Baby deer are going to be born all over the state in the coming weeks.
Yes they're cute, and when they're sitting all alone in the grass, they look vulnerable.
But they're not. They're probably fine, so just leave them alone.
That's the message from the Minnesota DNR, which Monday put out its yearly "Don't touch fawns" warning.
“Fawns do fine even if they look abandoned or fragile,” says Adam Murkowski, DNR big game program leader in the release. “People can give them the best chance of survival by leaving them alone.”
What are they doing alone?
Deer moms nurse their young at different times of the day. Sometimes they'll leave for a bit, or even for longs periods of time – but they know where they left their baby, and will come back.
And the baby deer isn't moving because that's not what it does when it's young. Instead of trying to run away from predators during the first few weeks, they stay still as a way to avoid being seen. Their white spots help serve as camouflage, the DNR explains.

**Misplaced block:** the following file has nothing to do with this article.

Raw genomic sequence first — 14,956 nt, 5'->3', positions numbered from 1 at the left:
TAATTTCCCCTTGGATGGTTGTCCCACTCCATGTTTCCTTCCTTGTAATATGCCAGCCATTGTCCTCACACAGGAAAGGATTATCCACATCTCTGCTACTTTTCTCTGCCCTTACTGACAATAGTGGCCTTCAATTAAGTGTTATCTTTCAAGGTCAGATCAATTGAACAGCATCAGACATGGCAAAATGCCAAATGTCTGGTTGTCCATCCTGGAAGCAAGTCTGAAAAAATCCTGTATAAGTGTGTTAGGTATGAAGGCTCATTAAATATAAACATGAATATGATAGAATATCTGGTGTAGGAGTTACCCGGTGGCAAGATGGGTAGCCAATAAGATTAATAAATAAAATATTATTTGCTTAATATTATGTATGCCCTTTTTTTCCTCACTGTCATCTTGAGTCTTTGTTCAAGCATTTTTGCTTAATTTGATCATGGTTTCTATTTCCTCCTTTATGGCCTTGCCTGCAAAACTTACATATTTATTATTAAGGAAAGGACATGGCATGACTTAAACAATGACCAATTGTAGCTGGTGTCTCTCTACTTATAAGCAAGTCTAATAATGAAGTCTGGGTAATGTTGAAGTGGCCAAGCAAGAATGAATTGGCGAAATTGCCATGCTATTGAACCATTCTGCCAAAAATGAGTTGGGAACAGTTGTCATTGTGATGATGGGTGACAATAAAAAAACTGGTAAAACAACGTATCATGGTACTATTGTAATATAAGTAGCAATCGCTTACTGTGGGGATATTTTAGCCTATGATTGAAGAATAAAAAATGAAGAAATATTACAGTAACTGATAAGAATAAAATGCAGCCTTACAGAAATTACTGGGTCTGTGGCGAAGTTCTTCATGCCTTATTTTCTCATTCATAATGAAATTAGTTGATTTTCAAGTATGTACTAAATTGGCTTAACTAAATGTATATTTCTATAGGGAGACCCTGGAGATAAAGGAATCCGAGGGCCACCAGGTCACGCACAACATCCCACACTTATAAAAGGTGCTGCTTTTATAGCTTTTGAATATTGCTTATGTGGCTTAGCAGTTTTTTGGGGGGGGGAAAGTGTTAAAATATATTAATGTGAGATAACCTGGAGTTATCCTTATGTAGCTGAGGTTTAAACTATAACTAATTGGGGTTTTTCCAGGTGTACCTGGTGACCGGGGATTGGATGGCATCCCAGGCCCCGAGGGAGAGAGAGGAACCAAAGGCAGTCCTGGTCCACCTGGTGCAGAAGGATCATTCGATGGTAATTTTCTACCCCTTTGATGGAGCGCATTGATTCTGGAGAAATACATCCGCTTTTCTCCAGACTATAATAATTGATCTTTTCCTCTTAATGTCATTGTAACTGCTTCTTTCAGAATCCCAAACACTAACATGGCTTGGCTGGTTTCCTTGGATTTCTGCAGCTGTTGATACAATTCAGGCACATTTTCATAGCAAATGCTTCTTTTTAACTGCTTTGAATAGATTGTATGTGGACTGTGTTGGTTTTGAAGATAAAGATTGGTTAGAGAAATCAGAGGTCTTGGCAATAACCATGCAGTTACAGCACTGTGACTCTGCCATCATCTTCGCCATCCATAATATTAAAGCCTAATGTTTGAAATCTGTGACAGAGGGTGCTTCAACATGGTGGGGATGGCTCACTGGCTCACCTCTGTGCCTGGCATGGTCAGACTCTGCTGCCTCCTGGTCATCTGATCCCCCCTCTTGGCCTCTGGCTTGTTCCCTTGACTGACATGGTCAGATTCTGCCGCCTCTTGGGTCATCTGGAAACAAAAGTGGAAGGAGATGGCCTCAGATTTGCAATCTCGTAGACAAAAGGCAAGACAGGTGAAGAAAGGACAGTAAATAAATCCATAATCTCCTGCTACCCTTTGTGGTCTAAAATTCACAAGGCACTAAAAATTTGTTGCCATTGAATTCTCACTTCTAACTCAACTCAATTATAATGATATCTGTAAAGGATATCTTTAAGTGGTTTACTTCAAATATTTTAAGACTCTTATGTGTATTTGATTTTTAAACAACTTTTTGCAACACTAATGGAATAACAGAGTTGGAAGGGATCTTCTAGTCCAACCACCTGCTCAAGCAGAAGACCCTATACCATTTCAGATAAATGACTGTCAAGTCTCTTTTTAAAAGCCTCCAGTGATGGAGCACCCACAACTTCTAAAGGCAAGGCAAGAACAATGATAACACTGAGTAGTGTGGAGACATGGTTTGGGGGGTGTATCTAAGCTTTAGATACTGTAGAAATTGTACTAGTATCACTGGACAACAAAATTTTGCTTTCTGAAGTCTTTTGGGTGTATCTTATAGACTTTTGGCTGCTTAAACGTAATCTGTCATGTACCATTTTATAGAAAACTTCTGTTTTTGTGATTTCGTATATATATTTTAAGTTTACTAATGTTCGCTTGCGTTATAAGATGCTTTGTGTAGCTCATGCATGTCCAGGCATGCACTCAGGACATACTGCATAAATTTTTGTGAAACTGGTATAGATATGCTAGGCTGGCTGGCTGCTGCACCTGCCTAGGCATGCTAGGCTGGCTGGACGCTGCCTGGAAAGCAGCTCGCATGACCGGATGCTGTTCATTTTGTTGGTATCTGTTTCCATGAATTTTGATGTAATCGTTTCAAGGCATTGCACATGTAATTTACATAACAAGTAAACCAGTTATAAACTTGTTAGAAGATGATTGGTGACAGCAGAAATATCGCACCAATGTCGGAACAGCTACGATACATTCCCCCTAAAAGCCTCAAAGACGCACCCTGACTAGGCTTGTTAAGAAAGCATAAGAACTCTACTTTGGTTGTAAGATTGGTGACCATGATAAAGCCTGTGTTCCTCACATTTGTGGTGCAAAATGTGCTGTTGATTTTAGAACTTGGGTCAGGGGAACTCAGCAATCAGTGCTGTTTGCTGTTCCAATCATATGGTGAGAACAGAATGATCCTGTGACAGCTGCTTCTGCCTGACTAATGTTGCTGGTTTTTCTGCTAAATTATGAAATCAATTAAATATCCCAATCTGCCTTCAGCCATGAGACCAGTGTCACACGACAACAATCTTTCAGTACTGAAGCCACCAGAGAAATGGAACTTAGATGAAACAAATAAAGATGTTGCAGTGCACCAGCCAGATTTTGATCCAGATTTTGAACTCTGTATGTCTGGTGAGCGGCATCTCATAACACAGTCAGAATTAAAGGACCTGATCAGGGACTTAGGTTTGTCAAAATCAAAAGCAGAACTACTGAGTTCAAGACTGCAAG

You being near the baby deer could mess these processes up.
Mama deers won't feed a fawn, or even care for it, if a human is nearby.
And if you as a human approach the baby deer, it could lose its fear of people – an important trait that is key to its survival later.
Murkowski puts a fine point on it: "We understand people often mean well when they move fawns. But one way or another, once fawns are moved these young animals usually end up dead."
More about deer
White-tailed deer are found in every single Minnesota county, and are pretty flexible in terms of living environment, the DNR says.
There are usually two fawns born at a time, each weighing about 8 pounds, the DNR says, noting they stay with their mom and nurse for a few months after birth.
Once summer rolls around (so after all the births in the late spring), there are usually 900,000-1 million of the animals in the state, according to the agency.
The DNR also has a guide to baby animals, laying out what to do if it seems like they're orphaned.